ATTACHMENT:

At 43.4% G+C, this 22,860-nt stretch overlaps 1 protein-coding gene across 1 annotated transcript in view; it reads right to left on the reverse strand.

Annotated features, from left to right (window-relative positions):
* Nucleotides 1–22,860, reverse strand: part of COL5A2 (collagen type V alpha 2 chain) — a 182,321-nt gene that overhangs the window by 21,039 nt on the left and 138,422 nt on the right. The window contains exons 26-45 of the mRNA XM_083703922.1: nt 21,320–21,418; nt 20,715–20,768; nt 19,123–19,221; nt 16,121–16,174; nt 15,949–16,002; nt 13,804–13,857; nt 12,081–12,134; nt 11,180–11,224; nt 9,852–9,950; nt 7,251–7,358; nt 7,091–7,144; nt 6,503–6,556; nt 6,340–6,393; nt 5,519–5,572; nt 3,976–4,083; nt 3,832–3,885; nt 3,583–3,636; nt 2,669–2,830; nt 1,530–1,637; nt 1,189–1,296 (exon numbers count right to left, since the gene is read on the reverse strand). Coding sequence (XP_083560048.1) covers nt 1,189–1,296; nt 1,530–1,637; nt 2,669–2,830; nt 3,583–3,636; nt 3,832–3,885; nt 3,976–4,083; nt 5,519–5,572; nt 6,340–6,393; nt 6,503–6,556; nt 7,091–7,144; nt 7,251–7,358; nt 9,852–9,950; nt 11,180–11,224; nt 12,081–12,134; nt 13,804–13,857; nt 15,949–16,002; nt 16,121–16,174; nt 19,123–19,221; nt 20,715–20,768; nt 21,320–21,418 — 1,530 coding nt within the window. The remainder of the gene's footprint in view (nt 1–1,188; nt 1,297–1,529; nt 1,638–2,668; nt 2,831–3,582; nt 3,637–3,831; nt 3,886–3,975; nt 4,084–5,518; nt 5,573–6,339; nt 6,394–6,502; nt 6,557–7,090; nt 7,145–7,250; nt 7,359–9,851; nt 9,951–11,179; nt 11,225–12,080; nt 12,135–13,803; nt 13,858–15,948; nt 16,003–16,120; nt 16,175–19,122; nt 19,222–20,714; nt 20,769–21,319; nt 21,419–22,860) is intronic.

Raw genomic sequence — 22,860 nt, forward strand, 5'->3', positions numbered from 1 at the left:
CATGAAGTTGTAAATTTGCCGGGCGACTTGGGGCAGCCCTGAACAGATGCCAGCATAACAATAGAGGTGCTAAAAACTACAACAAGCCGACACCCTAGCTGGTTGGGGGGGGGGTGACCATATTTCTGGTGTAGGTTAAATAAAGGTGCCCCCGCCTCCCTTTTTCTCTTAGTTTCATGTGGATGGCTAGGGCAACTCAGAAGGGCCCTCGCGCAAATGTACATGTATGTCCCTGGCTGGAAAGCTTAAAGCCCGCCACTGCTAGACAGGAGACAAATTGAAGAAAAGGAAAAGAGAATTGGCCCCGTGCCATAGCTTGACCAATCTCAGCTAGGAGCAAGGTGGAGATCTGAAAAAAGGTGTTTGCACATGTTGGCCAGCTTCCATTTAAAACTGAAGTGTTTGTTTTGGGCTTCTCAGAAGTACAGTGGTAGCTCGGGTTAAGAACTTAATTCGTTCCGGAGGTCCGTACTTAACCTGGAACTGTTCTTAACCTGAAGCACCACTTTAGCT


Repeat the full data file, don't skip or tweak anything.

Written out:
At 43.4% G+C, this 22,860-nt stretch overlaps 1 protein-coding gene across 1 annotated transcript in view; it reads right to left on the reverse strand.

Annotated features, from left to right (window-relative positions):
* Nucleotides 1–22,860, reverse strand: part of COL5A2 (collagen type V alpha 2 chain) — a 182,321-nt gene that overhangs the window by 21,039 nt on the left and 138,422 nt on the right. The window contains exons 26-45 of the mRNA XM_083703922.1: nt 21,320–21,418; nt 20,715–20,768; nt 19,123–19,221; nt 16,121–16,174; nt 15,949–16,002; nt 13,804–13,857; nt 12,081–12,134; nt 11,180–11,224; nt 9,852–9,950; nt 7,251–7,358; nt 7,091–7,144; nt 6,503–6,556; nt 6,340–6,393; nt 5,519–5,572; nt 3,976–4,083; nt 3,832–3,885; nt 3,583–3,636; nt 2,669–2,830; nt 1,530–1,637; nt 1,189–1,296 (exon numbers count right to left, since the gene is read on the reverse strand). Coding sequence (XP_083560048.1) covers nt 1,189–1,296; nt 1,530–1,637; nt 2,669–2,830; nt 3,583–3,636; nt 3,832–3,885; nt 3,976–4,083; nt 5,519–5,572; nt 6,340–6,393; nt 6,503–6,556; nt 7,091–7,144; nt 7,251–7,358; nt 9,852–9,950; nt 11,180–11,224; nt 12,081–12,134; nt 13,804–13,857; nt 15,949–16,002; nt 16,121–16,174; nt 19,123–19,221; nt 20,715–20,768; nt 21,320–21,418 — 1,530 coding nt within the window. The remainder of the gene's footprint in view (nt 1–1,188; nt 1,297–1,529; nt 1,638–2,668; nt 2,831–3,582; nt 3,637–3,831; nt 3,886–3,975; nt 4,084–5,518; nt 5,573–6,339; nt 6,394–6,502; nt 6,557–7,090; nt 7,145–7,250; nt 7,359–9,851; nt 9,951–11,179; nt 11,225–12,080; nt 12,135–13,803; nt 13,858–15,948; nt 16,003–16,120; nt 16,175–19,122; nt 19,222–20,714; nt 20,769–21,319; nt 21,419–22,860) is intronic.

Raw genomic sequence — 22,860 nt, forward strand, 5'->3', positions numbered from 1 at the left:
CATGAAGTTGTAAATTTGCCGGGCGACTTGGGGCAGCCCTGAACAGATGCCAGCATAACAATAGAGGTGCTAAAAACTACAACAAGCCGACACCCTAGCTGGTTGGGGGGGGGGTGACCATATTTCTGGTGTAGGTTAAATAAAGGTGCCCCCGCCTCCCTTTTTCTCTTAGTTTCATGTGGATGGCTAGGGCAACTCAGAAGGGCCCTCGCGCAAATGTACATGTATGTCCCTGGCTGGAAAGCTTAAAGCCCGCCACTGCTAGACAGGAGACAAATTGAAGAAAAGGAAAAGAGAATTGGCCCCGTGCCATAGCTTGACCAATCTCAGCTAGGAGCAAGGTGGAGATCTGAAAAAAGGTGTTTGCACATGTTGGCCAGCTTCCATTTAAAACTGAAGTGTTTGTTTTGGGCTTCTCAGAAGTACAGTGGTAGCTCGGGTTAAGAACTTAATTCGTTCCGGAGGTCCGTACTTAACCTGGAACTGTTCTTAACCTGAAGCACCACTTTAGCT